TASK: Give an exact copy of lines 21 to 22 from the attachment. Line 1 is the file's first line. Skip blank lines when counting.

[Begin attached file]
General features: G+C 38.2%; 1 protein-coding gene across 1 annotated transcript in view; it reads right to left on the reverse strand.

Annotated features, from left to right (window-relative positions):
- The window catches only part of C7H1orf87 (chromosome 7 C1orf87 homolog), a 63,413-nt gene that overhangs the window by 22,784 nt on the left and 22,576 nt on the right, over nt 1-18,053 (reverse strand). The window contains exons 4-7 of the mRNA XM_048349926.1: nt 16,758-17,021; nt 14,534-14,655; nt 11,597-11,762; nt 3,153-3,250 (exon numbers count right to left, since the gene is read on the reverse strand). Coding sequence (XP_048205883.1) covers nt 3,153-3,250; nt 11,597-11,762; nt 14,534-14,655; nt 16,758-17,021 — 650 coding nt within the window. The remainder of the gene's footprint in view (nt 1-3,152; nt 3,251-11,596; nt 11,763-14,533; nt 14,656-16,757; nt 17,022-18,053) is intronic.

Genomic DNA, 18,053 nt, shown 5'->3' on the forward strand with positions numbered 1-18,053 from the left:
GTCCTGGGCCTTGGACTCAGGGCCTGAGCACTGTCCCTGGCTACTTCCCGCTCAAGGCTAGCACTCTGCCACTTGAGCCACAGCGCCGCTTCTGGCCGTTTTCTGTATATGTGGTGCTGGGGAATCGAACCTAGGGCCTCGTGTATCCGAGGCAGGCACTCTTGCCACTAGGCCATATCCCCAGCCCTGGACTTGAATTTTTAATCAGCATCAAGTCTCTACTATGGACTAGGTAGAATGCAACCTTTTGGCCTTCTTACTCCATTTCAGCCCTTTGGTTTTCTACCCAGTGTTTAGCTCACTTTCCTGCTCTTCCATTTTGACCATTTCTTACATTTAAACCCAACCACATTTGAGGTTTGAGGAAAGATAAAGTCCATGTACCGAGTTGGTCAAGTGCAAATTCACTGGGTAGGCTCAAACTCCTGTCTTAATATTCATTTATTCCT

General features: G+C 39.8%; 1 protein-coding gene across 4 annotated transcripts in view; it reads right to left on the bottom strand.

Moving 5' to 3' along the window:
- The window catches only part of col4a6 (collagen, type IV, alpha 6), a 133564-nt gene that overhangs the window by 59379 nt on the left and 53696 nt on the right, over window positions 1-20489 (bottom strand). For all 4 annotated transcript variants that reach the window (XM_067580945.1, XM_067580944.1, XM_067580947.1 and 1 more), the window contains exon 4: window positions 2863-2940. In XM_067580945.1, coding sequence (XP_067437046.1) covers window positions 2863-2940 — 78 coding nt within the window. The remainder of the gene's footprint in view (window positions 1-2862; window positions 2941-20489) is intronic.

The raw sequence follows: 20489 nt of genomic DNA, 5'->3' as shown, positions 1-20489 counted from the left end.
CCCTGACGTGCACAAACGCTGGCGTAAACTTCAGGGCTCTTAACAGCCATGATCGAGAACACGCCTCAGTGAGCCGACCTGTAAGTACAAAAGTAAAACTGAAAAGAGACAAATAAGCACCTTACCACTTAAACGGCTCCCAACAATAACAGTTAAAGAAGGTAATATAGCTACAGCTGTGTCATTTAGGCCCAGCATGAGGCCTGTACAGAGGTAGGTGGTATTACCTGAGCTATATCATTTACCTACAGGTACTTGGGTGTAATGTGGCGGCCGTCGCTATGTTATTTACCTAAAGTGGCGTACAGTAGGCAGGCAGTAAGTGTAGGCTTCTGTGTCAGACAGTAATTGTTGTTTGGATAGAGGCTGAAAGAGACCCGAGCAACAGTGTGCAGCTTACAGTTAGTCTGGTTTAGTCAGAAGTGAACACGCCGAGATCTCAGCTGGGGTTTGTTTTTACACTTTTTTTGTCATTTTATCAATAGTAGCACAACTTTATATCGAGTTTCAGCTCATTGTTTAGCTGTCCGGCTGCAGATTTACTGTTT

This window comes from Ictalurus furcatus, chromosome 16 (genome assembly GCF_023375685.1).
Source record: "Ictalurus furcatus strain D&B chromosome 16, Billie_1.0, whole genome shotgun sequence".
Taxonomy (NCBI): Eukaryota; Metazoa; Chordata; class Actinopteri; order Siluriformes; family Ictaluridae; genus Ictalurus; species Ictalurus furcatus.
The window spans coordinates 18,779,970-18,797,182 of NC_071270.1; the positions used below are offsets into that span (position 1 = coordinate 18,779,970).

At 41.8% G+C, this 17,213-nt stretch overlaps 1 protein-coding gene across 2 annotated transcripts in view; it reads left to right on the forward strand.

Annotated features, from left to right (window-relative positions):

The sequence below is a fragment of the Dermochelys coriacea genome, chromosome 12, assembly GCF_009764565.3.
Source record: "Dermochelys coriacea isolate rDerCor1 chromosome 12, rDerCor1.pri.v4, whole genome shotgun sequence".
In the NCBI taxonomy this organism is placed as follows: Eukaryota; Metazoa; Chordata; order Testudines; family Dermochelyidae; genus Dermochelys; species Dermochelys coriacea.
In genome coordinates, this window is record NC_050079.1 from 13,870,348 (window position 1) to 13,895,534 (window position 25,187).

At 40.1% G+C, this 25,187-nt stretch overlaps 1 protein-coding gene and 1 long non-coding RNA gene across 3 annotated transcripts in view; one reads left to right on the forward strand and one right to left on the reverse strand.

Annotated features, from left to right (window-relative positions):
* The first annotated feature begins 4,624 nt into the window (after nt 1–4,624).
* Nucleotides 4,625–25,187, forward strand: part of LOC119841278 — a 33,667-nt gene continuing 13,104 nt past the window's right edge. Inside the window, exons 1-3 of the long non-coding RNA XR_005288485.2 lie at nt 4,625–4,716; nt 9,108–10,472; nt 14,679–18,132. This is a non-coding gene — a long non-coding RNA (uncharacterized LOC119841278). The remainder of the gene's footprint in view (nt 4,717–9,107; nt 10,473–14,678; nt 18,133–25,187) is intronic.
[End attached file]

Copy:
At 40.1% G+C, this 25,187-nt stretch overlaps 1 protein-coding gene and 1 long non-coding RNA gene across 3 annotated transcripts in view; one reads left to right on the forward strand and one right to left on the reverse strand.

Annotated features, from left to right (window-relative positions):